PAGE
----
Entrepreneurs Guide: Here’s 5 Singapore Government Agencies You Need to Be Familiar With

Entrepreneurs Guide- A List Of Singapore Government Agencies You Need to Be Familiar With

The prospect of starting a business can be very exciting as you bring your ideas to life.

However, before you jump straight into it, it’s important to take note of the paperwork needed. There’s a lot of documentation and other administrative tasks that need to be completed when establishing a business.

While many entrepreneurs don’t look forward to these tasks, they are unavoidable. It helps to know which government agencies are to be approached and what assistance they can provide.


1. Accounting and Corporate Regulatory Authority (ACRA)

The first step in setting up a business in Singapore is registering it. Registration of businesses in Singapore is done through ACRA. This is therefore, the first government agency entrepreneurs will have to approach as they establish their business in Singapore.

Registration of businesses is done through BizFile+, ACRA’s online portal. The portal provides volumes of information about the incorporation process as well as requirements for registration.

Aside from business registrations, ACRA also provides businesses with ongoing support through their information center, Singapore Network Information Center (SGNIC). The center provides useful guides for businesses in a wide variety of areas including preparing and filing financial statements and filing annual returns. The center also provides registration services for companies seeking localized domains.

Visit their website here.


2. Inland Revenue Authority of Singapore (IRAS)

As an entrepreneur, you will also need to register their businesses with the Inland Revenue Authority of Singapore (IRAS). IRAS is the government agency that collects tax in Singapore.

You will also be in contact with IRAS for most cases relating to tax. This ranges from income tax to goods and services tax (GST).

It is important as a business owner, for you to ensure that your business is registered for all the relevant tax requirements. These may include:

  • Income taxes.
  • Corporate tax.
  • Goods and Services Tax.
  • Withholding tax.


Failing to meet all the required tax obligations can result in hefty fines or even closure of the business. However, understanding all the different tax obligations can be challenging for an entrepreneur.

IRAS provides businesses with comprehensive guides on a wide range of tax issues. Entrepreneurs can find various tax guides that are packed with information on their website. These include guides for taxable income, GST registration, how to report employee earnings and deductible expenses amongst more.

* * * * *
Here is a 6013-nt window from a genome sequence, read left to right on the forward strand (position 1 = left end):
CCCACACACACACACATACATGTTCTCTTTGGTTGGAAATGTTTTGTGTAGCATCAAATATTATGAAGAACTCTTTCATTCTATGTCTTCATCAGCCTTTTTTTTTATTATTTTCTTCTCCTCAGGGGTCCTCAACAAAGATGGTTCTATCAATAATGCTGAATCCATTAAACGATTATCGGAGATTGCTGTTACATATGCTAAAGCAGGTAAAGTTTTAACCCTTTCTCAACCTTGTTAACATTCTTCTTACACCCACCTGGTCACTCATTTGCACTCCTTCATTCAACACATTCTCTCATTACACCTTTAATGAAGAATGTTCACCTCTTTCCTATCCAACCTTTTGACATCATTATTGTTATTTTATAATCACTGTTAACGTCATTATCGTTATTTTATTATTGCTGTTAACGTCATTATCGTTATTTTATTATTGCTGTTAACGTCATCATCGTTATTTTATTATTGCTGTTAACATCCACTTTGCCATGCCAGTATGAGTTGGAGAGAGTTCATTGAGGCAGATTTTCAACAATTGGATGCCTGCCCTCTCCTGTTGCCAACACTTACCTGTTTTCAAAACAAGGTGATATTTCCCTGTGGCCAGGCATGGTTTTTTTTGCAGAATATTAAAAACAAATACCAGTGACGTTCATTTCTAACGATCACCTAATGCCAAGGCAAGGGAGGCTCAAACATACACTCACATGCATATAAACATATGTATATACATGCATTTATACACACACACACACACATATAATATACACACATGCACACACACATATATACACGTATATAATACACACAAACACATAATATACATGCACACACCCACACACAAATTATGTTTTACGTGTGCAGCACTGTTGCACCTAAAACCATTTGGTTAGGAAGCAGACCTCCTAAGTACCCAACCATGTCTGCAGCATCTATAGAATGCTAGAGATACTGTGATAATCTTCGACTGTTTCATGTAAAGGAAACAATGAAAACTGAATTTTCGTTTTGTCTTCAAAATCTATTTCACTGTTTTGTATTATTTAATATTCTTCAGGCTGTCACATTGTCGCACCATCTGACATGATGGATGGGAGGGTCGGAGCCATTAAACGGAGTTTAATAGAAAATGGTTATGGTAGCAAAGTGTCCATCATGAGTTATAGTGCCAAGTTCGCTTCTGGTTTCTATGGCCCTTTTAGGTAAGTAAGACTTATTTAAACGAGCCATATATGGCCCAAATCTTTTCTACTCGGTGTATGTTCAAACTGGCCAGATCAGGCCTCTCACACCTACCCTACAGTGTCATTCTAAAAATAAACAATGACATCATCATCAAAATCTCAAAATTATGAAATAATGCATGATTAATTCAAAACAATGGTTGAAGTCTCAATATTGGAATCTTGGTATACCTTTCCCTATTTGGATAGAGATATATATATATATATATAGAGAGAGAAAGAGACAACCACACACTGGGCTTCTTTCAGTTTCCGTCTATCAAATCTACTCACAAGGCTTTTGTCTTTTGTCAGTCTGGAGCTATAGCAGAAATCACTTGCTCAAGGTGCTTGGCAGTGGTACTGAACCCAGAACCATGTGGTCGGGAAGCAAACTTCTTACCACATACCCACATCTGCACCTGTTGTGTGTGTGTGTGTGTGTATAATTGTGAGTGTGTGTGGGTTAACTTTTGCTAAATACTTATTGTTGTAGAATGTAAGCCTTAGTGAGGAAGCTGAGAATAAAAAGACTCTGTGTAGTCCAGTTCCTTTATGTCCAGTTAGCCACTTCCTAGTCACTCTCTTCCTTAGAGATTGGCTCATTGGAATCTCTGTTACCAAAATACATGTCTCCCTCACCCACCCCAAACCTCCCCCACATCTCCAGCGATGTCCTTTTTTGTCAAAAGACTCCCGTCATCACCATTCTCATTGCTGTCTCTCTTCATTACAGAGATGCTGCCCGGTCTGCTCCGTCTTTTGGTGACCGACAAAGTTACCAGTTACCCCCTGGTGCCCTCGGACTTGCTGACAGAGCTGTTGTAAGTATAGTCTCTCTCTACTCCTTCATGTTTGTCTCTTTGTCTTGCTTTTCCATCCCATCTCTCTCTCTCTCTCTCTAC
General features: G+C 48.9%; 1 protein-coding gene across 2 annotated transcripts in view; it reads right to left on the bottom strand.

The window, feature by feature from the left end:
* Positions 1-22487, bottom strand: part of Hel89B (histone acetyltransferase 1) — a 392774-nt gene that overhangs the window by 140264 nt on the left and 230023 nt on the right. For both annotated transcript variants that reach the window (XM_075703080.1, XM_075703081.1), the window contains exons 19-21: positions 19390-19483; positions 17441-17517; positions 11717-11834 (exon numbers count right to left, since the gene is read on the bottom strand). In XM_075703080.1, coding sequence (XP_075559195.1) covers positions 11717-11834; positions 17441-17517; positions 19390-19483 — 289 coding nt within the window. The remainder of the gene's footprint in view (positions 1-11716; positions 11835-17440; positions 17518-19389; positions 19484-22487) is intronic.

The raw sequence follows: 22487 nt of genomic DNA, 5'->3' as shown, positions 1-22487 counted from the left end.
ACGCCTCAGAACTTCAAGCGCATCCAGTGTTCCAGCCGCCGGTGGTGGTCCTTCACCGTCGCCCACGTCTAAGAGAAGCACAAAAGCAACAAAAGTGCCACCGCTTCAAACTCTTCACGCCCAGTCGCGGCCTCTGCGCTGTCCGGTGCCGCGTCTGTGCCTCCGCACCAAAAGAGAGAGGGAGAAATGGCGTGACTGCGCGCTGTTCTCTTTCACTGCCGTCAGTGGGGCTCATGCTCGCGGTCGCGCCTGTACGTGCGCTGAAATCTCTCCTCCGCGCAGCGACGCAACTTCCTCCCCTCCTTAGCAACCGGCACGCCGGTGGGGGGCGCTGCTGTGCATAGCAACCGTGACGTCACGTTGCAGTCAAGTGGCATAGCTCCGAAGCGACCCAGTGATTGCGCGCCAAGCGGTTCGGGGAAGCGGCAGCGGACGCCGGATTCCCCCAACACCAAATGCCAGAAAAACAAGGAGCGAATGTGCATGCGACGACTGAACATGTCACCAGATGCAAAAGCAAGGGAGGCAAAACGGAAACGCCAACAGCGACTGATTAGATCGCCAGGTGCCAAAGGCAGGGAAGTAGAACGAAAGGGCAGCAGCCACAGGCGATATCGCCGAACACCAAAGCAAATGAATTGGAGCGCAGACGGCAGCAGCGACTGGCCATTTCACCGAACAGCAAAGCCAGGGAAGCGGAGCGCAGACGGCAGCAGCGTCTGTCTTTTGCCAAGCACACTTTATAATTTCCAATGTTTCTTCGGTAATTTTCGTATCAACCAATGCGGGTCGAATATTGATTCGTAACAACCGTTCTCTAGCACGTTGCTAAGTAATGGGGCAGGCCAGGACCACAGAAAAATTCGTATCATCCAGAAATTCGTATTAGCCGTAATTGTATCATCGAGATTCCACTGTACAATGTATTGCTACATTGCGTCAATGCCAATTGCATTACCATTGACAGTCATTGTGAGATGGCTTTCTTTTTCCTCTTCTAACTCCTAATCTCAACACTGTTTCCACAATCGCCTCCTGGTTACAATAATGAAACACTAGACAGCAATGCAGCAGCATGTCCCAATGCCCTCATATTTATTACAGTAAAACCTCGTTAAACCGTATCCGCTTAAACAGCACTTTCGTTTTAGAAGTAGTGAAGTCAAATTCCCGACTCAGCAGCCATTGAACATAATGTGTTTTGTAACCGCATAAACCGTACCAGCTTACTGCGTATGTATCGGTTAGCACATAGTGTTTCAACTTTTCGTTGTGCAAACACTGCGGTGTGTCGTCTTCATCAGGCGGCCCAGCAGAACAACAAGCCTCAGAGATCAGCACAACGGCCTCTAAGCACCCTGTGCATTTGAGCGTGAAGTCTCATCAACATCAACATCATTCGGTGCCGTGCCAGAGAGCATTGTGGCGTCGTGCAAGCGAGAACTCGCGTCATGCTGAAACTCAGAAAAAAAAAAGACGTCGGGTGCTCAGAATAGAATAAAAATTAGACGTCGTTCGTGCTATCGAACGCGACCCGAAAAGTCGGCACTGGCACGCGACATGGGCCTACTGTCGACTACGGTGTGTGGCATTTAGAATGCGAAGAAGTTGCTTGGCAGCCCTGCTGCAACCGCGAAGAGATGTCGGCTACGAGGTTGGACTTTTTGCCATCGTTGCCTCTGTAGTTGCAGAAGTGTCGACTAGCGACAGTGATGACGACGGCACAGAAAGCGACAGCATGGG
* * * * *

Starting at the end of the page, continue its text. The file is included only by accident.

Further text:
There is also a lot of information about other forms of taxes that apply to business owners as individuals such as property and shareholding taxes. The IRAS website also has resources on various tax schemes such as Productivity and Innovation Credit scheme and double tax treaties that entrepreneurs can take advantage of.

Visit their website here.


3. Singapore Ministry of Manpower (MOM)

Like all businesses, you will most likely hire employees once it is set up.

Entrepreneurs should make themselves familiar with employee related obligations, regulations and issues. The Singapore Ministry of Manpower (MOM) is the best government agency to approach for this.

MOM handles various aspects of employment including:

  • Applying for work permits and work passes.
  • Employment practices.
  • Workplace health and safety.
  • Employment practices and much more.


At MOM, they will process and issue applications for employment passes for employees that are not Singapore residents. They will also process Long-Term Visit and Dependent Passes for family members of employees with a Singapore work visa.

MOM is also a good source of information regarding the labor market in general. They provide information on income, unemployment and much more. This information can be useful to the company for market research.

Visit their website here.


4. Enterprise Singapore

SPRING Singapore, (The Standards, Productivity and Innovation Board) and International Enterprise (IE) came together in April 2018 to form Enterprise Singapore. This is a one-stop agency that provides enterprises with support in the form of loans, grants, tax incentives and insurance.